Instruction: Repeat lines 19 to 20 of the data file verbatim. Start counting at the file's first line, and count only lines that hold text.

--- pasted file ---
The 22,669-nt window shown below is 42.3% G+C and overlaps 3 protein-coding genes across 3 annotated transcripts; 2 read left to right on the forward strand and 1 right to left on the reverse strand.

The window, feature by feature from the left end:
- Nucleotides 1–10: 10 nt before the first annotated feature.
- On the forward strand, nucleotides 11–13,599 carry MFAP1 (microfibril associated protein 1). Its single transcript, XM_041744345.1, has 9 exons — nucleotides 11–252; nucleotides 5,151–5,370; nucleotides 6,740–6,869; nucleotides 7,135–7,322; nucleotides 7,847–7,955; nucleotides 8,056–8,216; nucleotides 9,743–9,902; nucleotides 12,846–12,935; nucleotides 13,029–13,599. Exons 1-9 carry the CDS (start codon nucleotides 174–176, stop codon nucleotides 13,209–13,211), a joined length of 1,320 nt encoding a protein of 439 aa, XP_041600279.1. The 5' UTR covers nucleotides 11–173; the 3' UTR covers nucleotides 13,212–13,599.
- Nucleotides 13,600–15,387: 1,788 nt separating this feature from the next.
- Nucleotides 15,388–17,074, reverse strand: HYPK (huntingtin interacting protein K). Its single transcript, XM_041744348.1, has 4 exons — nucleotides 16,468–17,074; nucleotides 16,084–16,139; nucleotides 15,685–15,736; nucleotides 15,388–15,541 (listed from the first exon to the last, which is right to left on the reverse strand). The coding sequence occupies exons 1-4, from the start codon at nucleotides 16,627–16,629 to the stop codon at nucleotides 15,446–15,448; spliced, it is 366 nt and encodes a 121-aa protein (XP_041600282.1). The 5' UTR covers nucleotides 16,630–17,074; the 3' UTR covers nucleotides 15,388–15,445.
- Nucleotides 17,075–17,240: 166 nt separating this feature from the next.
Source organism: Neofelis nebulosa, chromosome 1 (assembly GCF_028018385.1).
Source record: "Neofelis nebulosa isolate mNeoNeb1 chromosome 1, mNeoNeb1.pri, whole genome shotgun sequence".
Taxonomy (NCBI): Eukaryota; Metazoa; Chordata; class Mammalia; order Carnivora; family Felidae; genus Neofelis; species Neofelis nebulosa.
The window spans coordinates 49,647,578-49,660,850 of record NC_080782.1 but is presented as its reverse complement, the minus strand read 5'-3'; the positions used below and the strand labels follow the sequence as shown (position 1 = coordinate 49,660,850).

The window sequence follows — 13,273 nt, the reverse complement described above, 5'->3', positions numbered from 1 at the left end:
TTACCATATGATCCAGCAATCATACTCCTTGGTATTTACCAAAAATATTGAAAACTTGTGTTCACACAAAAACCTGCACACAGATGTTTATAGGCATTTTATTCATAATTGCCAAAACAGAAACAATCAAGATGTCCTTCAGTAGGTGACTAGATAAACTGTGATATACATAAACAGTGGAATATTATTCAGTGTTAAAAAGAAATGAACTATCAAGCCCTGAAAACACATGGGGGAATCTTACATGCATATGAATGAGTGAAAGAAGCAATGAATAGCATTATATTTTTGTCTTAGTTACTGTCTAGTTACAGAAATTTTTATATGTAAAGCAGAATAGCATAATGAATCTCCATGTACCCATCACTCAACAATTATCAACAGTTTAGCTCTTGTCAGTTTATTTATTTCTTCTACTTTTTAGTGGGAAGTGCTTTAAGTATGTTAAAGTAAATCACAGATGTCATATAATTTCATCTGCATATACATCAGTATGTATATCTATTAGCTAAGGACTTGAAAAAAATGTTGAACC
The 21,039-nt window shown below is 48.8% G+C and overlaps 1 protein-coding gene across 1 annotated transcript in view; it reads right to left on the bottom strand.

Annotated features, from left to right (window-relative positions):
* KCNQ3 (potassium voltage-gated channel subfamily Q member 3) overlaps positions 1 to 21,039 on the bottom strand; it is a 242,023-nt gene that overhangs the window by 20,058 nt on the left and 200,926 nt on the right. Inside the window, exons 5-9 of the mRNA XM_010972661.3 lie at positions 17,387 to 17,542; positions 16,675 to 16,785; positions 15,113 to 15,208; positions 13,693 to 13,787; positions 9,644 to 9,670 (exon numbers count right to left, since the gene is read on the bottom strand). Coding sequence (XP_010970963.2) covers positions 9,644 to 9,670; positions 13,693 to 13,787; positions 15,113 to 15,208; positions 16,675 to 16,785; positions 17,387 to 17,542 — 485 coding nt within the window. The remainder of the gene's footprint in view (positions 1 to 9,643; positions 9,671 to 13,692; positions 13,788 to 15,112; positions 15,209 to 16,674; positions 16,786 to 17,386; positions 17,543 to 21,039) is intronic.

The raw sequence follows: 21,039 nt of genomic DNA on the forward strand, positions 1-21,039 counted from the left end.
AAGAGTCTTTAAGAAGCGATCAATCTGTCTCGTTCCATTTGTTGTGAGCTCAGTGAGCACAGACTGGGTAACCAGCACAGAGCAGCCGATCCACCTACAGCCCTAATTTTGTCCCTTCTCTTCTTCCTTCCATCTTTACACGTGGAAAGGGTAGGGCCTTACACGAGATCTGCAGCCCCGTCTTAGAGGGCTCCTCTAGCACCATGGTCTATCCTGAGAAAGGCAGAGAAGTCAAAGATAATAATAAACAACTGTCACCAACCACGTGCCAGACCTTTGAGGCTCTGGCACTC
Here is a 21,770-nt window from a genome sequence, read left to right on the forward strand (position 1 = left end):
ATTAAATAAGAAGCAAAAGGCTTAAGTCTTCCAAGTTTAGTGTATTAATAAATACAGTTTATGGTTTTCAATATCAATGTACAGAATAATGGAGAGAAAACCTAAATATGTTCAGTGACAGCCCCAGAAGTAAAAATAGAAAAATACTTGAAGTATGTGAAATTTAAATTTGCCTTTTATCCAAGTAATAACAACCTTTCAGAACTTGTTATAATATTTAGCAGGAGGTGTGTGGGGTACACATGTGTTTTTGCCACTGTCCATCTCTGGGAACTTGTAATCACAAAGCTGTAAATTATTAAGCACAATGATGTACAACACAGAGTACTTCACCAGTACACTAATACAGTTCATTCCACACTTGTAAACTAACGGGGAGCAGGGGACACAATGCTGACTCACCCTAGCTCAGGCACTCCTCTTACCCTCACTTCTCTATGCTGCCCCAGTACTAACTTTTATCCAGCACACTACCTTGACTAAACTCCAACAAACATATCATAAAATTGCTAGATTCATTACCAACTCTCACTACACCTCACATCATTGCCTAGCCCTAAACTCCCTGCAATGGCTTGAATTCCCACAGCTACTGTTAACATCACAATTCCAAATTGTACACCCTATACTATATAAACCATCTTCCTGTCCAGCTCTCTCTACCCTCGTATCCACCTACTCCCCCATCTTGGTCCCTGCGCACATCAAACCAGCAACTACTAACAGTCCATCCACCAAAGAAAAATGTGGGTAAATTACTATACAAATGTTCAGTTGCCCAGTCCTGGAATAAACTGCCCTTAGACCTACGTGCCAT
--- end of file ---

Here is a 21,770-nt window from a genome sequence, read left to right on the forward strand (position 1 = left end):
ATTAAATAAGAAGCAAAAGGCTTAAGTCTTCCAAGTTTAGTGTATTAATAAATACAGTTTATGGTTTTCAATATCAATGTACAGAATAATGGAGAGAAAACCTAAATATGTTCAGTGACAGCCCCAGAAGTAAAAATAGAAAAATACTTGAAGTATGTGAAATTTAAATTTGCCTTTTATCCAAGTAATAACAACCTTTCAGAACTTGTTATAATATTTAGCAGGAGGTGTGTGGGGTACACATGTGTTTTTGCCACTGTCCATCTCTGGGAACTTGTAATCACAAAGCTGTAAATTATTAAGCACAATGATGTACAACACAGAGTACTTCACCAGTACACTAATACAGTTCATTCCACACTTGTAAACTAACGGGGAGCAGGGGACACAATGCTGACTCACCCTAGCTCAGGCACTCCTCTTACCCTCACTTCTCTATGCTGCCCCAGTACTAACTTTTATCCAGCACACTACCTTGACTAAACTCCAACAAACATATCATAAAATTGCTAGATTCATTACCAACTCTCACTACACCTCACATCATTGCCTAGCCCTAAACTCCCTGCAATGGCTTGAATTCCCACAGCTACTGTTAACATCACAATTCCAAATTGTACACCCTATACTATATAAACCATCTTCCTGTCCAGCTCTCTCTACCCTCGTATCCACCTACTCCCCCATCTTGGTCCCTGCGCACATCAAACCAGCAACTACTAACAGTCCATCCACCAAAGAAAAATGTGGGTAAATTACTATACAAATGTTCAGTTGCCCAGTCCTGGAATAAACTGCCCTTAGACCTACGTGCCAT